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Vol. 25 Issue 4.
Barrow BranchJohn Dimond
In New Ross, voluntary organisations were invited to tell local councillors and politicians what needs to be done in their areas for the Millennium. I spoke for New Ross Boat Club and for those who cruise the tidal waters of the Barrow. I described New Ross as a gateway to the inland waterways - but I said that it also worked the other way round: New Ross is accessible from the entire network.
With the Dunbrody (see below) as a focus of attention next year, we need better facilities for visiting craft. I asked for a quay-side marina in New Ross with a shower- and toilet-block, landing and mooring facilities above Ferrymountgarrett Bridge (between St Mullins and New Ross) and mooring facilities at the Steamer Hole in St Mullins. I would also like access to Inistioge on the Nore as the first step in reopening the Kilkenny Canal. These improvements would cost little but would encourage more visitors to the area and make for safer boating.
The Barrow Branch extends its sincere condolences to the family of Eamonn Dwyer of Boyle, Co Sligo, who tragically lost his life on 16 June 1998 while engaged on his duties as Waterways Services engineer at Milford lifting bridge in Co Carlow.
If you want to make a trip down the Barrow in 1999, if you want information or if you would like to join the Barrow Branch, contact me at 40 Parkfield, New Ross, Co Wexford.
The DunbrodyBrian J Goggin
John Dimond mentioned the Dunbrody in the last issue. Since then, I've had several messages praising the project and urging people to go and visit the Dunbrody. I decided to find out more; Mrs Aude Bates (quoted below) provided information and photographs.
The original Dunbrody was built in Canada and commissioned in 1845 for the New Ross firm of Graves & Son. She carried emigrants to Canada during and after the Great Famine:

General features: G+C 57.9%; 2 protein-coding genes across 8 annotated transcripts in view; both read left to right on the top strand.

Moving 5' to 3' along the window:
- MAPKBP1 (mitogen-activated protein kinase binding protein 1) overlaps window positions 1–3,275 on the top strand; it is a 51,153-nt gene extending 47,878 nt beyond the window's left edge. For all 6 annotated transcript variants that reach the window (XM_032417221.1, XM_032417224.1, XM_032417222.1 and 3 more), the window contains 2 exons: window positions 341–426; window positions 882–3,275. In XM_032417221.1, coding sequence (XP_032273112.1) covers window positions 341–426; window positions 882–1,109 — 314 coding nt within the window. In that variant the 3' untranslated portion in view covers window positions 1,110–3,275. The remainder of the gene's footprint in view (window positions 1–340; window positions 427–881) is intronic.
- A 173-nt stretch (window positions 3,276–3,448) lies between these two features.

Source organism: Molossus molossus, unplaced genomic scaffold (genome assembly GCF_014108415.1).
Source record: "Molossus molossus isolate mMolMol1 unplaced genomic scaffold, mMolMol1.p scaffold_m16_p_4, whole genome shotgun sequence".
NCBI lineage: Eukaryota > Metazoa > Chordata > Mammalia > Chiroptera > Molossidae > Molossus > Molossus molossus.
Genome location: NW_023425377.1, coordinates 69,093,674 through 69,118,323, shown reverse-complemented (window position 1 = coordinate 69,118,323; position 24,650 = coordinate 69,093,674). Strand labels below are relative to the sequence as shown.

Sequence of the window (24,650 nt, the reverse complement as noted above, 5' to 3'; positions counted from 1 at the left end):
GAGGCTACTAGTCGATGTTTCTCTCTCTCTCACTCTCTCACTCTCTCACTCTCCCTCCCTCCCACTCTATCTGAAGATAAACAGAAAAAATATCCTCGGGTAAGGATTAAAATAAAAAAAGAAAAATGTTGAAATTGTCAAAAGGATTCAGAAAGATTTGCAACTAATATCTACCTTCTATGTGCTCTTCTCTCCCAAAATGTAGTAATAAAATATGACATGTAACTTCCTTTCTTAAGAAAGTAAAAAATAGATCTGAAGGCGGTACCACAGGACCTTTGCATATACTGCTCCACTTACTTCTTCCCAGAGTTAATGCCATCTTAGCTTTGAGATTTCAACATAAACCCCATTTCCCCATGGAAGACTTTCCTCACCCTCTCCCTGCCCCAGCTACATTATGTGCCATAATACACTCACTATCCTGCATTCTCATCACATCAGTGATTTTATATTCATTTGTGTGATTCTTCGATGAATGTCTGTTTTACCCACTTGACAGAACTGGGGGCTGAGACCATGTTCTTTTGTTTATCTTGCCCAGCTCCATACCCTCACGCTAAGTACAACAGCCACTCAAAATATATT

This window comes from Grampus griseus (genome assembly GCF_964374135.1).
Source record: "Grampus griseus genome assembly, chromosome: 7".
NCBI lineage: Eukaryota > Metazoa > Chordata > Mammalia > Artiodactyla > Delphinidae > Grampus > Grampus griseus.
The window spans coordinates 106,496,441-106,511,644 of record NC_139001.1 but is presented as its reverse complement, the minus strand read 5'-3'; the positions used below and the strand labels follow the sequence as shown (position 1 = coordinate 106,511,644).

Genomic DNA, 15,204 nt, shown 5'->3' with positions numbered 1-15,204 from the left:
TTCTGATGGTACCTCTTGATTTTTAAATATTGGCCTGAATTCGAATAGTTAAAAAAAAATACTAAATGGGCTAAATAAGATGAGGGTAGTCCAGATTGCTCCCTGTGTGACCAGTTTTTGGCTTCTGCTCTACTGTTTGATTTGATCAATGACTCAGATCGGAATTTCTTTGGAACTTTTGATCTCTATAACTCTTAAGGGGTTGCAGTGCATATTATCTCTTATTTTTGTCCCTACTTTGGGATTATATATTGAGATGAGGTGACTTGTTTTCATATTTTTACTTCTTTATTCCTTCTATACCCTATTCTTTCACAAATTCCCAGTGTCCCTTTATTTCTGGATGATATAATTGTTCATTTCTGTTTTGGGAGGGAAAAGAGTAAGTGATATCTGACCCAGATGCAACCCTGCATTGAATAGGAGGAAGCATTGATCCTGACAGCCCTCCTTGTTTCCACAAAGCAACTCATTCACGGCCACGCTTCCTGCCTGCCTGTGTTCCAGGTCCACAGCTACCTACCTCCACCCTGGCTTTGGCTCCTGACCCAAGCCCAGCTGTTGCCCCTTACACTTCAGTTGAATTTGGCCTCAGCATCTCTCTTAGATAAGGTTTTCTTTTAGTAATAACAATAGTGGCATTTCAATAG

A total of 176 emigrants could be berthed on board: upper-classes in the first and second class cabins in the after-quarter of the accommodation deck; evicted tenants from Lord Fitzwilliam's Wicklow estates and Viscount De Vesci's Portlaoise estates in the steerage.Dunbrody was no coffin-ship: she was
... a living proof of a good management of the passenger trade from New Ross. She was a highly superior class emigrant ship, combining all the essentials of safety and comfort.
Dunbrody also sailed to Savannah and Charleston for cotton, to the Chincha Islands for guano and to Jamaica and the Canaries.
The Dunbrody replica is being built in New Ross in a disused dry dock on the west bank of the Barrow, with a team of 40 workers and 5 shipwrights. They aim to launch in mid-December, with the ship being ready to sail in March 1999 for the USA and Canada, returning to New Ross in November.
So far, more than 40,000 people have been to the visitors' centre. We'll have a progress report in the next issue, but you can get information from the JFK Trust, tel 051 425239, fax 051 425240, email: firstname.lastname@example.org, website:http://www.dunbrody.com/
Dublin BranchEoghan Ganly
In Bluebell on the Grand Canal, a landing jetty is being built above the 3rd (double) lock at Blackhorse Bridge. This will make boating through the area much easier.
Last April we were unable to bring boats by canal to the Dublin Rally because the 9th lock (the double lock in Clondalkin Village) was closed to navigation after a bulge developed in the masonry at the base of the lock wall. Undaunted, our Chairman, Paul Kenny, managed to bring the Dublin Rally into the city by road!
On examining the lock, the Waterways Service found a retaining wall behind the bulging masonry so the repairs were relatively simple. They have now been completed and the lock is open and ready for use - and the Dublin Rally will go ahead as normal.
However, note the revised dates: the rally begins on Saturday 15 May and leaves Dublin on 29 May. This should give warmer weather but allow navigators to reach the Shannon for the summer.